Mario is a forty-three-year-old financial planner with two teenage daughters and a solid marriage that has just celebrated its twenty-second anniversary. He is a conscientious and hardworking university graduate who volunteers for a number of worth community causes, is well-like by neighbors and friends, and is admired for his determination and well-balanced approach to work, family, and community. And yet, Mario’s day is filled with unwanted thoughts of violence and aggression toward others; thoughts of kicking a pregnant woman who passes him on the street, of punching a colleague in the mouth for no apparent reason, or lunging toward his wife with the knife he is using to cut up vegetables. These unexpected and unwanted intrusive thoughts are extremely upsetting for Mario because they are totally against his character. After all, he is a fine, outstanding family man with strong moral values who is polite and gentle toward others. But here he is, plagued by violent and repulsive thoughts and images.
Cara is a twenty-four-year old mother of a four-year-old boy. She is a proud, loving parent who wants to provide the very best for her son. But shortly after arriving home with the infant, Cara, began having thoughts or doubts about whether she might sexually abuse the child. While changing her diaper or bathing her, she wondered if she felt sexually aroused. This doubt became so frequent and troubling that she avoided bathing or changing her daughter and relied on her husband or visiting friends to do so. Her days were fraught with high anxiety and fear.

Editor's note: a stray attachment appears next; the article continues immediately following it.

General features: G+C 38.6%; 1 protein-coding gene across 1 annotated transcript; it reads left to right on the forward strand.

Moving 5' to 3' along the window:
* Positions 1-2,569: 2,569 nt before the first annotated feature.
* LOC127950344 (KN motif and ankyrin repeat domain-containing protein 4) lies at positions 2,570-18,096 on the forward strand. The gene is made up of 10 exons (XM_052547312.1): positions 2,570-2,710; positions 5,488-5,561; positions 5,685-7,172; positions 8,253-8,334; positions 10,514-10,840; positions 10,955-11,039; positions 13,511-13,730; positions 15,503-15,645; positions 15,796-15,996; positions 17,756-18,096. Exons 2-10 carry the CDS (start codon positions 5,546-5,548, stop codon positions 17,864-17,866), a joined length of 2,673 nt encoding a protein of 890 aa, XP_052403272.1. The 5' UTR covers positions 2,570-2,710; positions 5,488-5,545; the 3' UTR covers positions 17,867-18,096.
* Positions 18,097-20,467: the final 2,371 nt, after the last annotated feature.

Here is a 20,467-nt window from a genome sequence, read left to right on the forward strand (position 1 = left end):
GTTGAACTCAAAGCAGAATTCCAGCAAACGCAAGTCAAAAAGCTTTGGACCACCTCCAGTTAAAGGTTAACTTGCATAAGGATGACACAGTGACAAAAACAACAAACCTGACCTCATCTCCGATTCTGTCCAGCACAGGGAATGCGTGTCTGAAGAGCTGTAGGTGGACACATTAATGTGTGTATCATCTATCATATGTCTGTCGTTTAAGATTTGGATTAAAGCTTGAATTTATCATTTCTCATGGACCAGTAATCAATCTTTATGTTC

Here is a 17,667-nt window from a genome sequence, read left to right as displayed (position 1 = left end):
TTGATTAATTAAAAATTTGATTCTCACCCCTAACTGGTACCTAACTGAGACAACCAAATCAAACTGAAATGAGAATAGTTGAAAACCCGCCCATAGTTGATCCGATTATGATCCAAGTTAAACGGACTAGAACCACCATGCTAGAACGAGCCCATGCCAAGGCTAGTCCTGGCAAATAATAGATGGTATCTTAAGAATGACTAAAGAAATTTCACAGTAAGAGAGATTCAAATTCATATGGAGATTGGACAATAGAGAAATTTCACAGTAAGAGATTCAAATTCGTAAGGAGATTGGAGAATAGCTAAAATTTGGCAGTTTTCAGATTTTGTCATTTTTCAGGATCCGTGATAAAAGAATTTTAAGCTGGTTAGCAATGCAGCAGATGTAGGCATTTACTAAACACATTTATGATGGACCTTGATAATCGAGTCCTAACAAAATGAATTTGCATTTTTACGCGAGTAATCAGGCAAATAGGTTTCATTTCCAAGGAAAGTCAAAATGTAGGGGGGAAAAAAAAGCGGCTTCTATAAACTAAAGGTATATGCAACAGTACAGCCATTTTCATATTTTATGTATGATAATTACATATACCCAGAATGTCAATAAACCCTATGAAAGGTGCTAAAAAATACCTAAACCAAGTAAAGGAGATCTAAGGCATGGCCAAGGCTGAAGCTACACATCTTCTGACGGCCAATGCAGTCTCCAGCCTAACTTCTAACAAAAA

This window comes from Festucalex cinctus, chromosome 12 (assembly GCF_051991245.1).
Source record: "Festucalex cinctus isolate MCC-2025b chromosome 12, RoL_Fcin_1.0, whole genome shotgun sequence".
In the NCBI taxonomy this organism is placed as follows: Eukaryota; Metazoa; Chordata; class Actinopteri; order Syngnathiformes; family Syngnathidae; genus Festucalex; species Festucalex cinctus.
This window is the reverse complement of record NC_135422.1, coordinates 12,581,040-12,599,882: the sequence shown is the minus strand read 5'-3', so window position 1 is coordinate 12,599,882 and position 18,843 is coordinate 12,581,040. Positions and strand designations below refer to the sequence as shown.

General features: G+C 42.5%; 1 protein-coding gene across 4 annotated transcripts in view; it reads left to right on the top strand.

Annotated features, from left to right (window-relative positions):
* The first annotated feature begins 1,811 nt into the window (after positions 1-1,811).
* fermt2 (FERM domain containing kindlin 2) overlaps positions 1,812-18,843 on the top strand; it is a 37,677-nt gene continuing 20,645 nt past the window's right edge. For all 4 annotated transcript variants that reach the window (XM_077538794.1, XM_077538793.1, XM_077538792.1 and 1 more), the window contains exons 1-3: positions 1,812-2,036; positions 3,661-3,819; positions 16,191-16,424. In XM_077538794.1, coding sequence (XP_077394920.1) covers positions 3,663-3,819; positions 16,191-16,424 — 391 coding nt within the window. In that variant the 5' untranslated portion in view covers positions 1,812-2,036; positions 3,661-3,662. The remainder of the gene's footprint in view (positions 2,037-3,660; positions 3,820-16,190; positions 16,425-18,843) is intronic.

Hopefully, this gives you a bit of background about OCD…I eased you into OCD with the light post….a more academic understanding…and more intense one is to come…..